If you have made the brave choice to follow through with adoption as the solution for an unplanned pregnancy, you'll have many months to prepare for birth, as well as to prepare for the experience of giving the baby to the adoptive parents. Adoption, while it can be the right choice for mother and baby, is still a difficult experience for mothers. If you are concerned about what happens after the birth and adoption process, you should be aware of the resources, emotions, and physical changes you will experience. Here are some guidelines to help you during the period of transition post-delivery.
Stay on top of your mental health.
Postpartum depression (PPD) can affect any woman who has given birth to a baby. At least 20% of mothers experience this condition, and it should be taken seriously. After choosing adoption, you might expect life to get back to normal, but you still experience hormonal changes like all other women post birth. You should look for signs of depression and make sure that you are doing what you can to stay emotionally healthy. Signs that you need medical intervention include:
- anxiety that has no root cause. Some women may struggle to sleep at night or deal with irrational fears.
- extreme guilt over your decision to choose adoption for your child that prevents you from functioning normally.
- loss of interest in your usual activities.
- extreme fluctuations in weight due to loss of appetite.
- reliving traumatic experiences over an over again.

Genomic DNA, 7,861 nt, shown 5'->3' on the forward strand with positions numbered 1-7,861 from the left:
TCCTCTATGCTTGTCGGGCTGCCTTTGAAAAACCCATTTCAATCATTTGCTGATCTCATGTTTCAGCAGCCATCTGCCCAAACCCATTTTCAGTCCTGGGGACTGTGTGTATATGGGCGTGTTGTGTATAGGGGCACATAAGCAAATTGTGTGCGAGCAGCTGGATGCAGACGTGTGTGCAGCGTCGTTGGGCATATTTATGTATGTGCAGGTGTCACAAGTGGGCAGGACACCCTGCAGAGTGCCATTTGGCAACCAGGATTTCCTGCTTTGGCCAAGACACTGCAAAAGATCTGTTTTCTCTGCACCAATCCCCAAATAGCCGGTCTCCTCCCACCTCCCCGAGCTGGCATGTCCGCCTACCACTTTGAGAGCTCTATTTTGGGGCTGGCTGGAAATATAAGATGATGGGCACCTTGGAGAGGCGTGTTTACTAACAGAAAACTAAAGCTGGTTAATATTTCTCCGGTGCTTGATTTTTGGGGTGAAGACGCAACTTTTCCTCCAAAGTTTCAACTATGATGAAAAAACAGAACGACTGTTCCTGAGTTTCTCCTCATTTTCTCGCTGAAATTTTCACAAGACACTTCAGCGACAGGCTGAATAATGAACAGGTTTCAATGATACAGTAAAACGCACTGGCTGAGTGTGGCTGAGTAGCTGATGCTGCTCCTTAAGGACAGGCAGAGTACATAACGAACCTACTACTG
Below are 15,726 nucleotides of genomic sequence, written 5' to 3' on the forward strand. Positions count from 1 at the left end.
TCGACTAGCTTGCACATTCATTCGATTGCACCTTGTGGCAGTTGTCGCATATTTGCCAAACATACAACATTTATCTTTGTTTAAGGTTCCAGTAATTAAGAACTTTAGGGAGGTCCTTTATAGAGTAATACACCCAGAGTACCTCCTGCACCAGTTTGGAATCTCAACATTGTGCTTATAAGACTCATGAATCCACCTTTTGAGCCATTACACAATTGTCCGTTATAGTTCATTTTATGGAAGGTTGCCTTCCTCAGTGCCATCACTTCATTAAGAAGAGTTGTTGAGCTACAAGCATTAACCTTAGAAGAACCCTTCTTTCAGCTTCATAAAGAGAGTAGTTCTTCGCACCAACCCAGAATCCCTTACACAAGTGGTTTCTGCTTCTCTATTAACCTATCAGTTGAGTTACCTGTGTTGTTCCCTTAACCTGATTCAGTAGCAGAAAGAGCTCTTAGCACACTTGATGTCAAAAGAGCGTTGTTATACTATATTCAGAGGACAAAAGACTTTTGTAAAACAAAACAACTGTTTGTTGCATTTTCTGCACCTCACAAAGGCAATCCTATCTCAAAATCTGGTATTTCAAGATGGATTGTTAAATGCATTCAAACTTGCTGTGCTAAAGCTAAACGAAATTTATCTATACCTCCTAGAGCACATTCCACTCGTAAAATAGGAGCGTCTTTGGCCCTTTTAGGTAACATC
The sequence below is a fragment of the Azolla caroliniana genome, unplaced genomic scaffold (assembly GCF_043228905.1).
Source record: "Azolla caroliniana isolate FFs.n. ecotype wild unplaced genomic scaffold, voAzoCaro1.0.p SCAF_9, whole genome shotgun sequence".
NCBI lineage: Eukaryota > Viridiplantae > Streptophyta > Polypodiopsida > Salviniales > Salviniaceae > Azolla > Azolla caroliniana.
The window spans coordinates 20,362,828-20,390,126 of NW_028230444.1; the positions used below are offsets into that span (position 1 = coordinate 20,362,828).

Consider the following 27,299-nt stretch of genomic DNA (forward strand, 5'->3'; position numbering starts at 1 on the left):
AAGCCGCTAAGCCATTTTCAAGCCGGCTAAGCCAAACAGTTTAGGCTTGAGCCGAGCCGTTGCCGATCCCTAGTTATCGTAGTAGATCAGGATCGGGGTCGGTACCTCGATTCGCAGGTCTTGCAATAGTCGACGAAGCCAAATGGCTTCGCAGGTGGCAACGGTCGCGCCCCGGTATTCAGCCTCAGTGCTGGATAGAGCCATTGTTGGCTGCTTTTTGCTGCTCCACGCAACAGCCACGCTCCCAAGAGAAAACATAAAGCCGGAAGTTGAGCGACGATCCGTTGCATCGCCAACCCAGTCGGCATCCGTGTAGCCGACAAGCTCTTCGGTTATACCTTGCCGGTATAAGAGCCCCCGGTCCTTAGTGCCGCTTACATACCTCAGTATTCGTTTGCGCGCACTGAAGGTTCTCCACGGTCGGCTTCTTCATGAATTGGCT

- thoughts of self harm or of harming someone who is close to you.
These symptoms should prompt you to seek both medical help from your doctor, but also to attend pregnancy counseling or support groups with people who have had the same experiences as you. Counseling and medication help to alleviate PPD and heal any emotional wounds that might be making the condition worse.
Show your body some love.
Women who choose adoption often like to distance themselves from the situation and move on quickly to avoid hurt and attachment. This is a good attitude if it is your approach, as it can help you reconcile yourself with your choice, knowing it was best for you and your child. However, your body will still need to time to recover from pregnancy, and it should not be ignored in an attempt to move on. You might not like that the postpartum period serves as a reminder of your pregnancy, but with the right postnatal care, your body will recover more quickly. Be sure to:
- massage your breasts and express extra milk from them when your breastmilk comes in. Leaving them alone can lead to infection or abscess. Your milk supply will quickly dry up as it is not being used, but your breasts will need some extra care during those first few days. You can help to curb milk production by taking estrogen-based birth control prescribed by your doctor, as well as by placing cabbage leaves and cold compresses on sore areas.
- rest. Labor and delivery takes a toll on your body. You should still take advantage of maternity leave from your job. You might feel like you don't need leave from work since you don't have the baby to take care of, but your body needs that recovery time just as much, if not more, than a newborn needs extra attention.
- go to follow-up appointments. Women usually meet with their care providers post birth to make sure that the birth canal area is healing nicely and to assess whether or not it is safe to begin exercising or to resume sexual activity.
Choosing adoption still means that you choose motherhood. You make the biggest decision of your baby's life, and you'll have the signs of motherhood even after your baby goes home with a new family. Your physical and mental health depend on embracing some of these after-effects and taking care of yourself so that you can have the best recovery possible.